Related chapters from MM:Chapter 8: Hormones and Sex; Chapter 13: Memory, Learning, and Development
Link ID: 23531 - Posted: 04.25.2017

Laura Sanders Soon after systems biologist Juergen Hahn published a paper describing a way to predict whether a child has autism from a blood sample, the notes from parents began arriving. “I have a bunch of parents writing me now who want to test their kids,” says Hahn, of Rensselaer Polytechnic Institute in Troy, N.Y. “I can’t do that.” That’s because despite their promise, his group’s results, reported March 16 in PLOS Computational Biology, are preliminary — nowhere close to a debut in a clinical setting. The test will need to be confirmed and repeated in different children before it can be used to help diagnose autism. Still, the work of Hahn and colleagues, along with other recent papers, illustrates how the hunt for a concrete biological signature of autism, a biomarker, is gaining speed. Currently, pediatricians, child psychologists and therapists rely on behavioral observations and questionnaires, measures with limitations. Barring genetic tests for a handful of rare mutations, there are no blood draws, brain scans or other biological tests that can reveal whether a child has — or will get — autism. Objective tests would be incredibly useful, helping provide an early diagnosis that could lead to therapy in the first year of life, when the brain is the most malleable. A reliable biomarker might also help distinguish various types of autism, divisions that could reveal who would benefit from certain therapies. And some biomarkers may reveal a deeper understanding of how the brain normally develops. |© Society for Science & the Public 2000 - 2017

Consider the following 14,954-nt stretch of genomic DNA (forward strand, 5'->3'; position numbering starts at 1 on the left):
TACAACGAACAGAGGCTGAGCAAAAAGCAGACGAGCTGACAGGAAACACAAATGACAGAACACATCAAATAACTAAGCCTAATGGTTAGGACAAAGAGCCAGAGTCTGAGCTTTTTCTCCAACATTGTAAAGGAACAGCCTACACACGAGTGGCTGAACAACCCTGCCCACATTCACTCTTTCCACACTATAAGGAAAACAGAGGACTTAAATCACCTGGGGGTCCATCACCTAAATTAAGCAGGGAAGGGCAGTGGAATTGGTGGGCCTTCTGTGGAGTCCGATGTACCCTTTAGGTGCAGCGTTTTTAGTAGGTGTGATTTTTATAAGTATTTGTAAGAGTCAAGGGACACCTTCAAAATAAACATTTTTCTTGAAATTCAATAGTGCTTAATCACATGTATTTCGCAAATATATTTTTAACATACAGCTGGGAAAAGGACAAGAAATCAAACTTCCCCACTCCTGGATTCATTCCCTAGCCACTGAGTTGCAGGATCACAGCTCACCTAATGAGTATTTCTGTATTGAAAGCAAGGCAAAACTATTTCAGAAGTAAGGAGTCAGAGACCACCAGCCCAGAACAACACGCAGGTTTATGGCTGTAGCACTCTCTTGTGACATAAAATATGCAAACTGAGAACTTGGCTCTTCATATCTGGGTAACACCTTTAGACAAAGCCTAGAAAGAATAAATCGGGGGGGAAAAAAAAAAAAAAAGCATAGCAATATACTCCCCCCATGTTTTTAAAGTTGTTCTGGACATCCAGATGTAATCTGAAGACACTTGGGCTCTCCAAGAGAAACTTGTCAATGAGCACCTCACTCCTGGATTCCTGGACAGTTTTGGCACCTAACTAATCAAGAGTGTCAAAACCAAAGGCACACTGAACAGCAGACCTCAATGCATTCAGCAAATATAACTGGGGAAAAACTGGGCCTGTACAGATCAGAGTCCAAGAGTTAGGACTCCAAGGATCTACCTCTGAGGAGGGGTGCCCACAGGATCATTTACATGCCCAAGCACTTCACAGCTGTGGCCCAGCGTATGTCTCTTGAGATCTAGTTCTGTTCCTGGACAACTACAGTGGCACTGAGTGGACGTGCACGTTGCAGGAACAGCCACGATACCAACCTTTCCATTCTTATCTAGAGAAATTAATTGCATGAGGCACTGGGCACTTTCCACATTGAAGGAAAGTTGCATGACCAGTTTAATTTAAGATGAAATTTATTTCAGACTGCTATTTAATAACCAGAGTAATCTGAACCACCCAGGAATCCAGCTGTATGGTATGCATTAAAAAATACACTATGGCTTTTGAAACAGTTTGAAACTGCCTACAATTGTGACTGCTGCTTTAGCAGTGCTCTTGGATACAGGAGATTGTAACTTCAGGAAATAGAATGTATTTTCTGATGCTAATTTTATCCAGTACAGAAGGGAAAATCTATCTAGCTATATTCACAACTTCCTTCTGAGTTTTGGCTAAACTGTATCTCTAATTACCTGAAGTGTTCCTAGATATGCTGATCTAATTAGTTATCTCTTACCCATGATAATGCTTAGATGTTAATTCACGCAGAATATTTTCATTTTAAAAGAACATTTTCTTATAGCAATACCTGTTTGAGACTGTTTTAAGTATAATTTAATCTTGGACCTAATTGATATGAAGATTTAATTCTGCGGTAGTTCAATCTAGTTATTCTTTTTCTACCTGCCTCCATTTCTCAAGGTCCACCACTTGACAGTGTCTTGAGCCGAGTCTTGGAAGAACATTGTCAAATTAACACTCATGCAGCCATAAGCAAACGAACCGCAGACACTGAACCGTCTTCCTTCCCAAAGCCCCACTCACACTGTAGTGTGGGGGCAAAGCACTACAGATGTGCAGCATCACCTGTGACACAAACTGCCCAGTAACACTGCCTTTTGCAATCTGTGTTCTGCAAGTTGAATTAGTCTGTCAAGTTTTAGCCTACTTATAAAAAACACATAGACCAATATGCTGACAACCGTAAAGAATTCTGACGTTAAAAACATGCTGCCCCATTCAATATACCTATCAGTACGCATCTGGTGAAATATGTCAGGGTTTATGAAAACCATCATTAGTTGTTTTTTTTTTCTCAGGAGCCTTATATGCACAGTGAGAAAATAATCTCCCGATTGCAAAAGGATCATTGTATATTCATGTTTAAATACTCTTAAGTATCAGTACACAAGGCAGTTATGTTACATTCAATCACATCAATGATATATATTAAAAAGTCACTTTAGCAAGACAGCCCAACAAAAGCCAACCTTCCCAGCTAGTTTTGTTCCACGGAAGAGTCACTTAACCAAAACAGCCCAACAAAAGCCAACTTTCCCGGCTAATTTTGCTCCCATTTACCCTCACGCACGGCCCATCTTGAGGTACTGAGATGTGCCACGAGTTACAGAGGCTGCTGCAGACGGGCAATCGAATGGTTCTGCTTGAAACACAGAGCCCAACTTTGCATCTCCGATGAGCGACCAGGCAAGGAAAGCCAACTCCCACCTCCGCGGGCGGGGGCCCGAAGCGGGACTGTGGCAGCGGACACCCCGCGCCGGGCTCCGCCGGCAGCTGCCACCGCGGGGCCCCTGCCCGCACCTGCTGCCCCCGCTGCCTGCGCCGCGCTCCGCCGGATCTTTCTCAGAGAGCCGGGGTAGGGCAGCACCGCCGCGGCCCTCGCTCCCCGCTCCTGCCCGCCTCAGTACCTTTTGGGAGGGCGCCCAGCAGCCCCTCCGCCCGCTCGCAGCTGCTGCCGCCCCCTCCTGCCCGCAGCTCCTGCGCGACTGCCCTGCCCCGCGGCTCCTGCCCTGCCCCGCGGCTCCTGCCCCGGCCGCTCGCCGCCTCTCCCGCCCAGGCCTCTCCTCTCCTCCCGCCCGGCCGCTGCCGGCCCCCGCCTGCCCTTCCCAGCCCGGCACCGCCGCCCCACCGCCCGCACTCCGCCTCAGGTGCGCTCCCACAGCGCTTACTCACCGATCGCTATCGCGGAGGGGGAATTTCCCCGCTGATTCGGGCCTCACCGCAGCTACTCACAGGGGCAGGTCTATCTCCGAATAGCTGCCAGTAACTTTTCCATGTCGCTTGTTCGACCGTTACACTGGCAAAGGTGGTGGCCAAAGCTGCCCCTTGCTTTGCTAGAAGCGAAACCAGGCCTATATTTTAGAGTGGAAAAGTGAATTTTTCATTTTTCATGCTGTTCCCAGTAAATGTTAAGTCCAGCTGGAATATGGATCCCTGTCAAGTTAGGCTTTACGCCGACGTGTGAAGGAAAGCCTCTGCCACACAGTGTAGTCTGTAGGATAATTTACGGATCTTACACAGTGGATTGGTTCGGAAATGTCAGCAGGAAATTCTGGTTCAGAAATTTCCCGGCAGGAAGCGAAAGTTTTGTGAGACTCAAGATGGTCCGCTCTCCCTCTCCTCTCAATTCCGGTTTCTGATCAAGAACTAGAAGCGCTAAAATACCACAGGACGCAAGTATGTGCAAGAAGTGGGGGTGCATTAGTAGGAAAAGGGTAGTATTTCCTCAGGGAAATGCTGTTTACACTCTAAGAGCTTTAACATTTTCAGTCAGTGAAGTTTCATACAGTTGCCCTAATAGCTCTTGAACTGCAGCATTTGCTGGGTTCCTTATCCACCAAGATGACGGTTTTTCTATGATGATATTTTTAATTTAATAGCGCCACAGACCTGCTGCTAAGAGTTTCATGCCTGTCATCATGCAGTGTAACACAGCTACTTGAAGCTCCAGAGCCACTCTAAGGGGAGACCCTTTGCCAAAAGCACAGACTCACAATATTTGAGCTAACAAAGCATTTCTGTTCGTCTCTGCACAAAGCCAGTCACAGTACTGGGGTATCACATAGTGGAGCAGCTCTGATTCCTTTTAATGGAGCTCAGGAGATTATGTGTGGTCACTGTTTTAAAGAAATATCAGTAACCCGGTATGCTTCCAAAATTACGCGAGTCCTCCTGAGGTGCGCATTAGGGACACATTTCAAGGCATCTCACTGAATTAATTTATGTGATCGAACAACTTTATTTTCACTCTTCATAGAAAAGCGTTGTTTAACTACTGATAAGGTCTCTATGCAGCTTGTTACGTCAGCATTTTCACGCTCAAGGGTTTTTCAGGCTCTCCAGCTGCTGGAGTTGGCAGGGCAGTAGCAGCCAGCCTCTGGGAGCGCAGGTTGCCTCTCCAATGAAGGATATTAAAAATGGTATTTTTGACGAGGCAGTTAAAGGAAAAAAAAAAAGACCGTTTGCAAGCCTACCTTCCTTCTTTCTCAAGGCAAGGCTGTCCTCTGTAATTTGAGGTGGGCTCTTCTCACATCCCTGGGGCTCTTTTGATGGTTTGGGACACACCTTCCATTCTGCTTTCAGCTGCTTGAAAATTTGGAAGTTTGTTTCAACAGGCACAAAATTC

Related chapters from BP7e: Chapter 5: Hormones and the Brain; Chapter 7: Life-Span Development of the Brain and Behavior
Related chapters from MM:Chapter 8: Hormones and Sex; Chapter 13: Memory, Learning, and Development
Link ID: 23479 - Posted: 04.11.2017

By JENNIFER MALIA In “Meet Julia,” an episode of “Sesame Street” that will air April 10 on PBS and HBO, Elmo and Abby Cadabby introduce Big Bird to Julia, a new muppet character with autism. Big Bird says, “Hi, Julia, I’m Big Bird. Nice to meet you.” But Julia continues painting without making eye contact or responding to Big Bird. On “60 Minutes,” Big Bird tells Lesley Stahl, who was on the set when “Sesame Street” was filming the new Muppet’s debut, that he thought Julia didn’t like him at first. Elmo then explains, “Julia has autism so sometimes it takes her a little longer to do things.” I can relate. When my daughter started preschool, she would run laps around the perimeter of the fenced-in playground without responding to kids who said “hi” as she passed by. One day, she stopped in her tracks to pick up a jacket that had fallen to the ground, handed it to a girl without saying a word, and continued running. The kids on the playground probably assumed she didn’t like them — just as Big Bird did. Within the past year, my daughter, who is now 3, my 2-year-old son and I were all given diagnoses of autism spectrum disorder because of our repetitive behaviors, obsessive interests, sensory issues and difficulty with social interactions and pragmatic communication skills. My kids are on the mild to moderate part of the spectrum, having language, but not intellectual, impairments. (I also have a 4-year-old daughter who does not have a diagnosis.) Julia gives me hope that my children and their peers will grow up in a world where autism is normalized, rather than stigmatized. Preschoolers are the primary audience for “Sesame Street,” an educational television program where young children watching Julia’s interactions with her peers can learn by example to support autism acceptance. Since one in 68 American children have an autism diagnosis, wider understanding of the condition is valuable for them as well as for their peers. © 2017 The New York Times Company